The Room’s Still Too Cold: The Early November’s 10th Anniversary
On October 7th, 2003, The Early November released their first full-length album, The Room’s Too Cold, and this year, the band celebrated the tenth anniversary of that record. Many bands use these big anniversaries as an opportunity to re-release and tour in celebration of an important album in their career. The decennial anniversary tour model in particular has become especially popular as of late, with celebratory treks already taken by New Found Glory(Sticks and Stones), Taking Back Sunday(Tell All Your Friends), and The Postal Service(Give Up), just to name a few. Apparently the fans are eating them up, and The Early November jumped on board, announcing a small string of shows for this December in New York and Philadelphia to celebrate The Room’s Too Cold‘s tenth birthday.
Admittedly, I was pretty young in 2003. But when you’re a middle school misfit like I was, you need to stand out early with a defiant music taste that shames all the other Top 40 music consumers. The Early November was perfect for that. Around the time that The Room’s Too Cold was released, the alternative scene was very into screamo and the heavier genres. The Early November changed that by offering an ever-so-sweet alternative. Something a little softer, with words you could actually understand, and lines that made you exclaim, “You just don’t get it, man!” to everyone who couldn’t possible understand why they meant so much.
For many, The Room’s Too Cold became the map for our musical journeys, and the base of our musical backbones. It wasn’t just a record you’d listen to for a month after its release, but rather, it was the record you’d revisit for years to come. It was the very definition of a musical staple for a large portion of my generation. It may not necessarily be nostalgia that has me constantly returning to this album, because I tend not to look back fondly on my awkward adolescent stage, nor the braces that accompanied it. Instead, it’s the reminder of how things were in comparison to how they are now. You know that part in “The Mountain Range in my Living Room” where all those people say what they want to happen when they grow up? Well, I don’t think Molly has received her Academy Award(at least, not yet). The point being that ten years have now passed since she made that declaration, and her plans have most likely changed. But the thing that hasn’t changed is the music. It’s still there for us to come back to. As we flourish from adolescence to adulthood, we associate new meanings and emotions with the music that already meant so much to us. And when music grows with us, we grow closer to it.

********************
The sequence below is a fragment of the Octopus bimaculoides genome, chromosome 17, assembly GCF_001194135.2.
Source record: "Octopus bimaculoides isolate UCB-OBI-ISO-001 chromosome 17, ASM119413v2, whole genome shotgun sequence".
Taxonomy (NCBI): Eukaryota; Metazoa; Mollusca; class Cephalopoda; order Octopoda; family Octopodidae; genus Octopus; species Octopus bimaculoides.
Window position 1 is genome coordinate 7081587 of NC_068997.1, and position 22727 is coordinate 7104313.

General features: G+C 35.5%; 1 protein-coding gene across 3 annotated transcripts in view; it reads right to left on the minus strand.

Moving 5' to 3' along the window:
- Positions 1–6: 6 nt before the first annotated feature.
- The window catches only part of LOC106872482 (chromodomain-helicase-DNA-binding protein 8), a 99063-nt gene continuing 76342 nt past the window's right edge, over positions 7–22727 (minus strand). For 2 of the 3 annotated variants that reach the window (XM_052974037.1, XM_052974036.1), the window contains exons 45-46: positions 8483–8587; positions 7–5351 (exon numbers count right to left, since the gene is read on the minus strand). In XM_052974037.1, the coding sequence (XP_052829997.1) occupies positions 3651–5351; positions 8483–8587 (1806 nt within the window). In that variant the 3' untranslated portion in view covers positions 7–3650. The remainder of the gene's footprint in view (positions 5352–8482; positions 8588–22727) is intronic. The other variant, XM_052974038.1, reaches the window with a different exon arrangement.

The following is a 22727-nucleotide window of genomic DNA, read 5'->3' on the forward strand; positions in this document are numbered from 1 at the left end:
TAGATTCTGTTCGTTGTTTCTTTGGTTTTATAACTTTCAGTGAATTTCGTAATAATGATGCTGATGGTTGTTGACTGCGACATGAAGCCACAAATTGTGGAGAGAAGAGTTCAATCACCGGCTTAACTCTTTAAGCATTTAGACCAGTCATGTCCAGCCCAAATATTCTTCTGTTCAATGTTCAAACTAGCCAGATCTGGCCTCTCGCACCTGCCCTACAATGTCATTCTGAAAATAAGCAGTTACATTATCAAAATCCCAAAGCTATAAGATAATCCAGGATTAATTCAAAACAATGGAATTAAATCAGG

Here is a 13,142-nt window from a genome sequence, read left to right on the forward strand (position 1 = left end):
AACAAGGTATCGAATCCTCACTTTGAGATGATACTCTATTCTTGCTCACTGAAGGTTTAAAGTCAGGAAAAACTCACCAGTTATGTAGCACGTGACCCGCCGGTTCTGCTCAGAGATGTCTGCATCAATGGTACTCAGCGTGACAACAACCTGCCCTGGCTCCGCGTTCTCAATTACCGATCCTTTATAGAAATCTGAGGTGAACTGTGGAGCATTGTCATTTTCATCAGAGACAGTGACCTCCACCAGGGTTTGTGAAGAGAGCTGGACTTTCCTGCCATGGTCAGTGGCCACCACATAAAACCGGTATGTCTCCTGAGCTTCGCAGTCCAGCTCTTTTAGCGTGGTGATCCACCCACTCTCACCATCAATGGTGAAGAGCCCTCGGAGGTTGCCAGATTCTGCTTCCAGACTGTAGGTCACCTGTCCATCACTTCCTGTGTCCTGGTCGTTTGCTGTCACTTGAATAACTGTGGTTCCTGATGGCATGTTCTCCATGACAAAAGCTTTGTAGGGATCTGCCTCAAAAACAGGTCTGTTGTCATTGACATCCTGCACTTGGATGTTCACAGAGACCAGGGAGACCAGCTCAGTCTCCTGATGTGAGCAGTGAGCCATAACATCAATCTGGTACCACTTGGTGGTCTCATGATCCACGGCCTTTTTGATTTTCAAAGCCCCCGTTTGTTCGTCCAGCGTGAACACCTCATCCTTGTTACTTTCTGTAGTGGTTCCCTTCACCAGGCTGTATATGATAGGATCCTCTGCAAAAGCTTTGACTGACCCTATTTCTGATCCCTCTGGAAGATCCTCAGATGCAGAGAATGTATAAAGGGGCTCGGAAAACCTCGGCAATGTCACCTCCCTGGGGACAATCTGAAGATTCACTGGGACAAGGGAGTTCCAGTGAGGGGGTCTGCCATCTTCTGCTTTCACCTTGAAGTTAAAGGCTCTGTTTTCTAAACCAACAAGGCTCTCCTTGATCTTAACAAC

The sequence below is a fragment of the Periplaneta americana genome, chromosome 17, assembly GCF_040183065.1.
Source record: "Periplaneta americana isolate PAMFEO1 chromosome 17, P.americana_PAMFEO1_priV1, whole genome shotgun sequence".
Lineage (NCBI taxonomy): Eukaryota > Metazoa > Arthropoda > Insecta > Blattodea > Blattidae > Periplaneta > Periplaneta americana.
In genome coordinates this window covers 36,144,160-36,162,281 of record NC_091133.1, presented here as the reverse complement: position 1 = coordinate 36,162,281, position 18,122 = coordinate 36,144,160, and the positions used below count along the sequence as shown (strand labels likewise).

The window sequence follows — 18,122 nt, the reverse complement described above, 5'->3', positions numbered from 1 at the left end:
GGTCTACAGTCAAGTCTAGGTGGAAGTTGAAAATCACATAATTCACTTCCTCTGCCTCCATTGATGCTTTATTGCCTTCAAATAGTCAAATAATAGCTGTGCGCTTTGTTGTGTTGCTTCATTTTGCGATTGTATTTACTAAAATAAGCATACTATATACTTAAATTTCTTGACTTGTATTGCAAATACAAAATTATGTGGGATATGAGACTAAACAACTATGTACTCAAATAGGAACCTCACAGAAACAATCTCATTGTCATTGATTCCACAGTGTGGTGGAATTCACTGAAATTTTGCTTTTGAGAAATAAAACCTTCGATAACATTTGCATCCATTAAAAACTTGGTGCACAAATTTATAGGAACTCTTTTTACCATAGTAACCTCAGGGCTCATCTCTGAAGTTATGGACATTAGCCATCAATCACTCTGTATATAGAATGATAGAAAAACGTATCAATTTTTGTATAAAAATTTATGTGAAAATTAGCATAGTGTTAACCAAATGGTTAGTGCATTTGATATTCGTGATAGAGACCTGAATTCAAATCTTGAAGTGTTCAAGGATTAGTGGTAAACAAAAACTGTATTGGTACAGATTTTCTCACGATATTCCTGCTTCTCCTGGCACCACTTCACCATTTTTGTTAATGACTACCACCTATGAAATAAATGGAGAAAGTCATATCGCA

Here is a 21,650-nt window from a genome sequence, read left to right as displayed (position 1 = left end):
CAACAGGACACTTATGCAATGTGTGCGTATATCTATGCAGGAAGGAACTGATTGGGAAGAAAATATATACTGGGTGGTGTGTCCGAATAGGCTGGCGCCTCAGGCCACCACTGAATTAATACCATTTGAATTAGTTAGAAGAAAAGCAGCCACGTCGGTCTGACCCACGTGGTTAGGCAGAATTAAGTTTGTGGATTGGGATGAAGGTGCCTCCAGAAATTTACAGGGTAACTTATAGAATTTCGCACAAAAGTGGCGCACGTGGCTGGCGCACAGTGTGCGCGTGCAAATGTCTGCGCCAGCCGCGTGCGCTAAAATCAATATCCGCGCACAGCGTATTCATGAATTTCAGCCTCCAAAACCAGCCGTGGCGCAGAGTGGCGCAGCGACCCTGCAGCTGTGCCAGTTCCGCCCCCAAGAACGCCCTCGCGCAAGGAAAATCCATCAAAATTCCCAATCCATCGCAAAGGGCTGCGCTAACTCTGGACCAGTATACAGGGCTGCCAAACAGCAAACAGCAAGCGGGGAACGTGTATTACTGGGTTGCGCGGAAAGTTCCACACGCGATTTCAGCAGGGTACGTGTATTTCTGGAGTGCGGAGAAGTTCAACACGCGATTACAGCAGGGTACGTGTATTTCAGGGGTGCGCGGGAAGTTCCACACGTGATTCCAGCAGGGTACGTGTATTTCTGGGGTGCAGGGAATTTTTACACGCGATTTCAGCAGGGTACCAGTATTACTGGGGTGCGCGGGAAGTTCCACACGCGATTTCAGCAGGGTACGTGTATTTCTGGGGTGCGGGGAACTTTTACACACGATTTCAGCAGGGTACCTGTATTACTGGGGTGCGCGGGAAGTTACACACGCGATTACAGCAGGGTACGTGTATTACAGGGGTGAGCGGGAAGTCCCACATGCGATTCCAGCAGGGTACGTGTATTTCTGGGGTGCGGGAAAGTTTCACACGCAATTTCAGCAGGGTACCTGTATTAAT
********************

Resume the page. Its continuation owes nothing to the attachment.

Of course we’re all flocking to these tenth anniversary shows, because there’s no staying power in current music for my generation. If we even listen to an album in its entirety, it’s short lived at best. But not the albums we grew up with. We always find the time to lay down and listen to them front to back, back to front, and sometimes even a repeat or two. Maybe that’s just because these are the albums we started with. Or maybe they really are a breed of their own. Whatever the case, these are the albums that stick around.
As we flourish from adolescence to adulthood, we associate new meanings and emotions with the music that already meant so much to us. And when music grows with us, we grow closer to it.
After The Early November broke up in 2007, in an effort to fill that void, I rushed to see vocalist Ace Ender’s two side projects, “Ace Enders and a Million Different People” and “I Can Make a Mess Like Nobody’s Business,” as often as I could. While they were all great concerts which I thoroughly enjoyed, it just wasn’t the same as seeing The Early November.
Though they eventually reunited in 2011, I think I speak for the entire fan base when I say that at some point during their absence it hit me, a little too late, just how precious The Room’s Too Cold really was to me. Their disappearance made me appreciate them so much more, and there is now a new value assigned to their music, honoring its longevity and comfort. This is why fans are eagerly anticipating the ten year anniversary. This is why the Philadelphia show is already sold out, and this is why they already had to press more vinyl. There are few words, if any, to express the gratitude we have for an opportunity to reminisce about The Room’s Too Cold, and the staying power that it continues to boast.